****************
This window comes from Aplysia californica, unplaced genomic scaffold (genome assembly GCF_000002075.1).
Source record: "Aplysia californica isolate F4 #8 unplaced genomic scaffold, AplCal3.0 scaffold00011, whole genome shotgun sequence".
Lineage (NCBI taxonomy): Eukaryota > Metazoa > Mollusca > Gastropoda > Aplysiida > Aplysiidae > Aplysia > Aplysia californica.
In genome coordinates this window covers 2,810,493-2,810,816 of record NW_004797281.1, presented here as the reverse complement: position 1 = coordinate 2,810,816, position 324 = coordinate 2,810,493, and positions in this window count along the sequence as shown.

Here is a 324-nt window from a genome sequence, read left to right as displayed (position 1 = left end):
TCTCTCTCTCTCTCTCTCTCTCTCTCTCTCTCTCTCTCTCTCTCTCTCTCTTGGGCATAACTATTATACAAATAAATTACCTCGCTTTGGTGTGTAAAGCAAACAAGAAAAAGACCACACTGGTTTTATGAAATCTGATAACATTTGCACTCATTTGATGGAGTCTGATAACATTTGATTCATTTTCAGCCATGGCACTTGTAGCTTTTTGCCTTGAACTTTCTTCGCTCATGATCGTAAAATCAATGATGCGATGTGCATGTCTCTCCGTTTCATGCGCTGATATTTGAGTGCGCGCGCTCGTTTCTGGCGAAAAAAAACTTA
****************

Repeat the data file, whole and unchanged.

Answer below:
This window comes from Aplysia californica, unplaced genomic scaffold (genome assembly GCF_000002075.1).
Source record: "Aplysia californica isolate F4 #8 unplaced genomic scaffold, AplCal3.0 scaffold00011, whole genome shotgun sequence".
Lineage (NCBI taxonomy): Eukaryota > Metazoa > Mollusca > Gastropoda > Aplysiida > Aplysiidae > Aplysia > Aplysia californica.
In genome coordinates this window covers 2,810,493-2,810,816 of record NW_004797281.1, presented here as the reverse complement: position 1 = coordinate 2,810,816, position 324 = coordinate 2,810,493, and positions in this window count along the sequence as shown.

Here is a 324-nt window from a genome sequence, read left to right as displayed (position 1 = left end):
TCTCTCTCTCTCTCTCTCTCTCTCTCTCTCTCTCTCTCTCTCTCTCTCTCTTGGGCATAACTATTATACAAATAAATTACCTCGCTTTGGTGTGTAAAGCAAACAAGAAAAAGACCACACTGGTTTTATGAAATCTGATAACATTTGCACTCATTTGATGGAGTCTGATAACATTTGATTCATTTTCAGCCATGGCACTTGTAGCTTTTTGCCTTGAACTTTCTTCGCTCATGATCGTAAAATCAATGATGCGATGTGCATGTCTCTCCGTTTCATGCGCTGATATTTGAGTGCGCGCGCTCGTTTCTGGCGAAAAAAAACTTA